“Strome Ferry - No Ferry” is one of the best-known roadsigns in Scotland.  It owes its fame to Iain Banks’ novel Complicity, which was published 20 years ago; Strome Ferry’s glory days were long gone by then.  Strome prospered during the 1970’s, when Howard Doris built enormous oil production platforms at Kishorn – but when the oil work dried up, the village shrank and eventually the hotel at Strome Ferry burned down.

I stayed at Strome for a wee while in the mid 1990’s, where I made the acquaintance of an interesting guy who we’ll also call Iain.*

Iain arrived there as an electronics technician with Marconi, working on the torpedo range at Kyle.  In his spare time, he built computers.  His current project was a strange Sharmanka-like object, with Motorola 68k processors slotted into an armature consisting of bits of metal.  It sat close to an open fire and breathed in wood smoke and rollie-up fumes all day.  The computer didn’t “do” anything in particular, it just sat there running a language called Forth and executing the bits of code which Iain compiled.

Iain’s vocation was electronics, but his day job was as a self-employed joiner, doing small works, house extensions, erecting timber kits and that sort of thing.

I stopped at Strome while travelling around the edge of Scotland and within minutes of arriving, Iain was quizzing me gleefully about the joist depths required to span his living room.  At first I was taken aback by the vehemence of his opinions – he had at least 25 years on me, and his points were well made because they were well-rehearsed – but as I reflected on them and got to know him better, I understood his viewpoint. 

He was determined to prove that university education left an architect ill-equipped to do the kind of work he did.  That’s probably true – at university and afterwards I learned about industrialised systems, crosswall construction and sway frames.  Over the next 15 years, most buildings I’ve worked on have been steel-framed with Holorib decks, plus one concrete frame and a couple of composite SIP-type timber kits plus a few random glulam beams thrown in.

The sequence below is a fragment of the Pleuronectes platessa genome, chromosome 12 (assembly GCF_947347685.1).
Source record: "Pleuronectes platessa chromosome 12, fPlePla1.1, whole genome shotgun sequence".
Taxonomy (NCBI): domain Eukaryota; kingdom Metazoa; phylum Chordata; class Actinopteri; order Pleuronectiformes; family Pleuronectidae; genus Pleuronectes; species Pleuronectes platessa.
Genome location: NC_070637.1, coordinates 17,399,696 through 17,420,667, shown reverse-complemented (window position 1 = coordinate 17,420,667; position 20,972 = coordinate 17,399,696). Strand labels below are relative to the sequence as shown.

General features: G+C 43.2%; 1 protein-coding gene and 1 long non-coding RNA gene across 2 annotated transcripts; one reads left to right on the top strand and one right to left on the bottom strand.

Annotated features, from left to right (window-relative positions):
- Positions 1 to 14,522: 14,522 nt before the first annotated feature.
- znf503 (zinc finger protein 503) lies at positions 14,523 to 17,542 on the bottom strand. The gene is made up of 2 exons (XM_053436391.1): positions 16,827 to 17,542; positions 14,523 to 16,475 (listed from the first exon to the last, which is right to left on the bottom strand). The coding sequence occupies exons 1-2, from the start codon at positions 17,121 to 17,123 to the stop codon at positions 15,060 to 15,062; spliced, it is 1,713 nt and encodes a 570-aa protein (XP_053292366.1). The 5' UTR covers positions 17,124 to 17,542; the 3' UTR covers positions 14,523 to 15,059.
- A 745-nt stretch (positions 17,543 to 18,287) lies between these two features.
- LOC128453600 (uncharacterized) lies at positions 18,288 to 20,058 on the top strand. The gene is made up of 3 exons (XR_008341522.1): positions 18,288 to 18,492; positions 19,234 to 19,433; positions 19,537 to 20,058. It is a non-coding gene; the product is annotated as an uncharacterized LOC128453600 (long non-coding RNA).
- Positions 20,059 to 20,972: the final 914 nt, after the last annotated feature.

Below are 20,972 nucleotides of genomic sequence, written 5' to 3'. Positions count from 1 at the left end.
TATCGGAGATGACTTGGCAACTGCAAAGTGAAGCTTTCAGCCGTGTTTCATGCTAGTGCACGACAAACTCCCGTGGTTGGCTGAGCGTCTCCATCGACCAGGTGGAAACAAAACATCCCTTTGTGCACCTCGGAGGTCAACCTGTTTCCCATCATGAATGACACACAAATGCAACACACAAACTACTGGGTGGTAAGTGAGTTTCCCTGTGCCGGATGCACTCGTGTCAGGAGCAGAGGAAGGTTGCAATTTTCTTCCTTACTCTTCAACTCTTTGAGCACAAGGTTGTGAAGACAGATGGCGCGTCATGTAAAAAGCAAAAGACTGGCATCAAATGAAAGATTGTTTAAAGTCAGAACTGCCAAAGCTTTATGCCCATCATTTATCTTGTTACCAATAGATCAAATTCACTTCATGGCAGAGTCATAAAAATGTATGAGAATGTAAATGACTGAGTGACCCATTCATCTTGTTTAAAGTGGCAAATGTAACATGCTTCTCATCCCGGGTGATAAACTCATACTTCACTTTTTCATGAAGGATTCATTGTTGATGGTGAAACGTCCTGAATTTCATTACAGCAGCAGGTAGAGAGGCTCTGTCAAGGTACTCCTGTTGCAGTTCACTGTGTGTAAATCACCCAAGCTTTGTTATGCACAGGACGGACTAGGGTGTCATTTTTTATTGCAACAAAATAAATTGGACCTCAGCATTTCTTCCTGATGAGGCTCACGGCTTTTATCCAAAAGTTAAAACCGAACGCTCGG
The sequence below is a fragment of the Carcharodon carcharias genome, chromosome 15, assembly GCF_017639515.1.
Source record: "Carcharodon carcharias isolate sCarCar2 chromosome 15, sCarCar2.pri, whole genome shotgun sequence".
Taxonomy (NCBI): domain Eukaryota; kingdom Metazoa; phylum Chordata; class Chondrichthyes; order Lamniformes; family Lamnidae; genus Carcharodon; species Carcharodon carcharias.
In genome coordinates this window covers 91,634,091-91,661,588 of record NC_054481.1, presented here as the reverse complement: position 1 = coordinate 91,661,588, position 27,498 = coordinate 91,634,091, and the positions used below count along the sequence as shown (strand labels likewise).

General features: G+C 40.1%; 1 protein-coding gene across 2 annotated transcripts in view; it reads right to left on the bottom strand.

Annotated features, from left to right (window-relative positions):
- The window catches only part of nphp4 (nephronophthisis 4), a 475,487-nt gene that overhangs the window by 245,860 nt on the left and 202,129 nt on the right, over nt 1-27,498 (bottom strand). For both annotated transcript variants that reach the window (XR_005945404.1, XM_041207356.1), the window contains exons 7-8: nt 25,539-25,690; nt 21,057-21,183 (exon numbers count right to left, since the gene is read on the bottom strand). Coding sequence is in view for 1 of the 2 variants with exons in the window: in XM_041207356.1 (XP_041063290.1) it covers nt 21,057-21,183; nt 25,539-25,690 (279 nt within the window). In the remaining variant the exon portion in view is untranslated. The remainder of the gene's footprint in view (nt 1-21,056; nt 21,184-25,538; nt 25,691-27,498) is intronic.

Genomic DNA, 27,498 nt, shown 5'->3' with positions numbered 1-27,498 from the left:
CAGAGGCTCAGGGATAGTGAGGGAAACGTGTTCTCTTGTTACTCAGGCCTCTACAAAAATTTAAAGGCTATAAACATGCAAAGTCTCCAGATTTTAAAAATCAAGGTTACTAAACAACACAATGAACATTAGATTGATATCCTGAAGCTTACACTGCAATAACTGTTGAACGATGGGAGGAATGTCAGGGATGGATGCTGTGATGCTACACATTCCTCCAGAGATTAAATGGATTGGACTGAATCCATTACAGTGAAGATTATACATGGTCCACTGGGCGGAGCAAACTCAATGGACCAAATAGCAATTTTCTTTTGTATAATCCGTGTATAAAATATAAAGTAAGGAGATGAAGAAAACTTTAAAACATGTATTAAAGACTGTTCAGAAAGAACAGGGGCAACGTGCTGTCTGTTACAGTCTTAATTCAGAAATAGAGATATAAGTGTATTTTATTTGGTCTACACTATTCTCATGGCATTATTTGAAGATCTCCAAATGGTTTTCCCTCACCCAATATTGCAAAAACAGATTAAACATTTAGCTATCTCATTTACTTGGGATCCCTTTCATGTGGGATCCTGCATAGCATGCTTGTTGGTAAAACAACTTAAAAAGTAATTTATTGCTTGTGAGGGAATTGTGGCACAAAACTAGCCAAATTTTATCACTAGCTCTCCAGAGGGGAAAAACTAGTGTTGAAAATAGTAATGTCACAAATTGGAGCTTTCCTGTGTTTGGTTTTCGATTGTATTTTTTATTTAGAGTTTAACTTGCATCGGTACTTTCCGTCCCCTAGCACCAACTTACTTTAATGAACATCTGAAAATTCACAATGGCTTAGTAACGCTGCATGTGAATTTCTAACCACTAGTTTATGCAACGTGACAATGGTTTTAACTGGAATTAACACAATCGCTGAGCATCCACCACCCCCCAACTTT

At the moment I’m grappling with a set of Bison floors which the contractor seems to think will be cheaper and faster to erect and finish than Holorib with pumped concrete.  He is alone in thinking that.  Perhaps he has shares in Bison.  Anyhow, in rural areas the constructional specialisation of the city isn’t practical, so someone like Iain thrives on being able to turn his hand to any traditional or so-called “rationalised traditional" buildings. 

Hopefully our education equips us to be both a technical architect and a design architect; I think you need to be both these things if you’re going to practice successfully and realise your ideas.  However, Iain’s argument went that you don’t need an architect at all to build extensions to vernacular houses.  Fair point.  But it seems you don’t need a “builder” either.

It still baffles me that the rural building industry casually recruits people like Iain in the way it does.  Why does anyone “practical” feel that they can take up building work?  After all, there couldn’t be traffic in the other direction – few joiners or brickies would tackle re-progamming a Tigerfish torpedo’s guidance computer.  Perhaps Iain is right and the profession’s expertise is too narrow; maybe the professional has strayed too far from the practicalities of the self-builder Walter Segal or the enthusiasts at the Centre for Alternative Technology in Machynlleth. 

Perhaps it’s a good thing that rural handyfolk can turn their hand so readily to building houses.  This democracy of sorts is only made possible by the timber kit, since more skill is needed to build in stone than to nail stud frames together.  As for the the pious hope that this universal access to building might lead to adequate and affordable rural housing, there isn’t an architectural solution to that issue: it’s a political, economic and land tenure problem.

As I said cheerio to Iain and his partner, she was thinking of foreign air travel, and his head was buried in the footwell of his Rover 800, sorting out a problem with its ECU (black box) in order that they could get to the airport at Dalcross a few days later.  As for his homebuilt computer, it may still be running “Forth”, and I still have the pamphlet about the Forth Interest Group plus a little book about Motorola 68k instruction sets which Iain gave me as a leaving present. 

The computer will probably outlive the Rover, and the house extensions he built will outlast them both…

* - In the spirit of the late Iain Banks, the people and places portrayed in this piece are fictitious, and any resemblance to real life is a mere coincidence.

This entry was posted by and is filed under independence.
By • Galleries: independence

No feedback yet